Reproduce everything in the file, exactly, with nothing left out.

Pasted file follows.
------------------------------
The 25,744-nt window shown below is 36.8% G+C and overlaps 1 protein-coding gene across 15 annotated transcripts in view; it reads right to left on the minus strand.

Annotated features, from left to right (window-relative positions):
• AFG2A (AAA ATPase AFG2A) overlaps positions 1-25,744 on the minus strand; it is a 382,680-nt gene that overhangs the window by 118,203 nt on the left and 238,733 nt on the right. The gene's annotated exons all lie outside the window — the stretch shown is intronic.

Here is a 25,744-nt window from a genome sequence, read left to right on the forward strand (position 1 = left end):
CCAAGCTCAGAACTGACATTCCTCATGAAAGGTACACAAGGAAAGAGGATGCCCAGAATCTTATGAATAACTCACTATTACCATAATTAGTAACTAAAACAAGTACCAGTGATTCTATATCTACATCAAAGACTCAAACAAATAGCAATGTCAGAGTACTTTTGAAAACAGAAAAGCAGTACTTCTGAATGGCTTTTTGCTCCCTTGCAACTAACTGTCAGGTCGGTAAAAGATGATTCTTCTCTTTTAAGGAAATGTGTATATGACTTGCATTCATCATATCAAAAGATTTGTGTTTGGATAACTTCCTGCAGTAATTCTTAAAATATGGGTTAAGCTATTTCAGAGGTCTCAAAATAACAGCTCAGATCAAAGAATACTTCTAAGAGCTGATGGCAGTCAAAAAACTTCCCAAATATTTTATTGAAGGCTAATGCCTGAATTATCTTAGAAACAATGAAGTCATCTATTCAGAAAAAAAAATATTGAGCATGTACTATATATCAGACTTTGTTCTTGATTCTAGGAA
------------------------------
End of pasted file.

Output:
The 25,744-nt window shown below is 36.8% G+C and overlaps 1 protein-coding gene across 15 annotated transcripts in view; it reads right to left on the minus strand.

Annotated features, from left to right (window-relative positions):
• AFG2A (AAA ATPase AFG2A) overlaps positions 1-25,744 on the minus strand; it is a 382,680-nt gene that overhangs the window by 118,203 nt on the left and 238,733 nt on the right. The gene's annotated exons all lie outside the window — the stretch shown is intronic.

Here is a 25,744-nt window from a genome sequence, read left to right on the forward strand (position 1 = left end):
CCAAGCTCAGAACTGACATTCCTCATGAAAGGTACACAAGGAAAGAGGATGCCCAGAATCTTATGAATAACTCACTATTACCATAATTAGTAACTAAAACAAGTACCAGTGATTCTATATCTACATCAAAGACTCAAACAAATAGCAATGTCAGAGTACTTTTGAAAACAGAAAAGCAGTACTTCTGAATGGCTTTTTGCTCCCTTGCAACTAACTGTCAGGTCGGTAAAAGATGATTCTTCTCTTTTAAGGAAATGTGTATATGACTTGCATTCATCATATCAAAAGATTTGTGTTTGGATAACTTCCTGCAGTAATTCTTAAAATATGGGTTAAGCTATTTCAGAGGTCTCAAAATAACAGCTCAGATCAAAGAATACTTCTAAGAGCTGATGGCAGTCAAAAAACTTCCCAAATATTTTATTGAAGGCTAATGCCTGAATTATCTTAGAAACAATGAAGTCATCTATTCAGAAAAAAAAATATTGAGCATGTACTATATATCAGACTTTGTTCTTGATTCTAGGAA